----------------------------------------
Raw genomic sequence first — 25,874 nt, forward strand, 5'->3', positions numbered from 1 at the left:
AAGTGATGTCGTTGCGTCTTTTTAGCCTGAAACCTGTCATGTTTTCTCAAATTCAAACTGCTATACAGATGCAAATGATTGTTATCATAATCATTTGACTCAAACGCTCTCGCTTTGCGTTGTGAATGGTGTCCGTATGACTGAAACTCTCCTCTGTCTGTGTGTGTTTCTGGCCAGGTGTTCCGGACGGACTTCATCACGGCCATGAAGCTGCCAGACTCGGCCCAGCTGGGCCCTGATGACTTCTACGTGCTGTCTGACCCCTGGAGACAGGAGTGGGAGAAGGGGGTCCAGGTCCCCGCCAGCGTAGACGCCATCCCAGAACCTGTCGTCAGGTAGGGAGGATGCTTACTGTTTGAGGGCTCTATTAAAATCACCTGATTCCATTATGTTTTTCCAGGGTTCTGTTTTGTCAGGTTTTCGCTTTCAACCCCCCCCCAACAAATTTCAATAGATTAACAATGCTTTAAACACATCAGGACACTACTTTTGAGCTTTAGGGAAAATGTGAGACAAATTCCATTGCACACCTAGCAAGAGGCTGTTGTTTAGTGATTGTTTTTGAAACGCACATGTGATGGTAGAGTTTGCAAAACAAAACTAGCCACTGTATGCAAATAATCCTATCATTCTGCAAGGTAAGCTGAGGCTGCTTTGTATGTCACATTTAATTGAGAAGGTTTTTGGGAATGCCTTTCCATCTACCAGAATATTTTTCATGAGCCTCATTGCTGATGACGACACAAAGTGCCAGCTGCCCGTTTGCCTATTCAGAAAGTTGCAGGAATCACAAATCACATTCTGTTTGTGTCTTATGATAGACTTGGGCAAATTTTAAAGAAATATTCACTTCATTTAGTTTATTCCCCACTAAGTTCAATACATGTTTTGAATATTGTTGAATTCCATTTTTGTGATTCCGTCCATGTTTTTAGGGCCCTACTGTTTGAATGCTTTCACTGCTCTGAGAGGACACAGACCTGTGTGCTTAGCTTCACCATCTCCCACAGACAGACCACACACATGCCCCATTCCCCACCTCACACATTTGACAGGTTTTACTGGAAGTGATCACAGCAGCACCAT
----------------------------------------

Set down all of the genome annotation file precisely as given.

Raw genomic sequence first — 25,874 nt, forward strand, 5'->3', positions numbered from 1 at the left:
AAGTGATGTCGTTGCGTCTTTTTAGCCTGAAACCTGTCATGTTTTCTCAAATTCAAACTGCTATACAGATGCAAATGATTGTTATCATAATCATTTGACTCAAACGCTCTCGCTTTGCGTTGTGAATGGTGTCCGTATGACTGAAACTCTCCTCTGTCTGTGTGTGTTTCTGGCCAGGTGTTCCGGACGGACTTCATCACGGCCATGAAGCTGCCAGACTCGGCCCAGCTGGGCCCTGATGACTTCTACGTGCTGTCTGACCCCTGGAGACAGGAGTGGGAGAAGGGGGTCCAGGTCCCCGCCAGCGTAGACGCCATCCCAGAACCTGTCGTCAGGTAGGGAGGATGCTTACTGTTTGAGGGCTCTATTAAAATCACCTGATTCCATTATGTTTTTCCAGGGTTCTGTTTTGTCAGGTTTTCGCTTTCAACCCCCCCCCAACAAATTTCAATAGATTAACAATGCTTTAAACACATCAGGACACTACTTTTGAGCTTTAGGGAAAATGTGAGACAAATTCCATTGCACACCTAGCAAGAGGCTGTTGTTTAGTGATTGTTTTTGAAACGCACATGTGATGGTAGAGTTTGCAAAACAAAACTAGCCACTGTATGCAAATAATCCTATCATTCTGCAAGGTAAGCTGAGGCTGCTTTGTATGTCACATTTAATTGAGAAGGTTTTTGGGAATGCCTTTCCATCTACCAGAATATTTTTCATGAGCCTCATTGCTGATGACGACACAAAGTGCCAGCTGCCCGTTTGCCTATTCAGAAAGTTGCAGGAATCACAAATCACATTCTGTTTGTGTCTTATGATAGACTTGGGCAAATTTTAAAGAAATATTCACTTCATTTAGTTTATTCCCCACTAAGTTCAATACATGTTTTGAATATTGTTGAATTCCATTTTTGTGATTCCGTCCATGTTTTTAGGGCCCTACTGTTTGAATGCTTTCACTGCTCTGAGAGGACACAGACCTGTGTGCTTAGCTTCACCATCTCCCACAGACAGACCACACACATGCCCCATTCCCCACCTCACACATTTGACAGGTTTTACTGGAAGTGATCACAGCAGCACCAT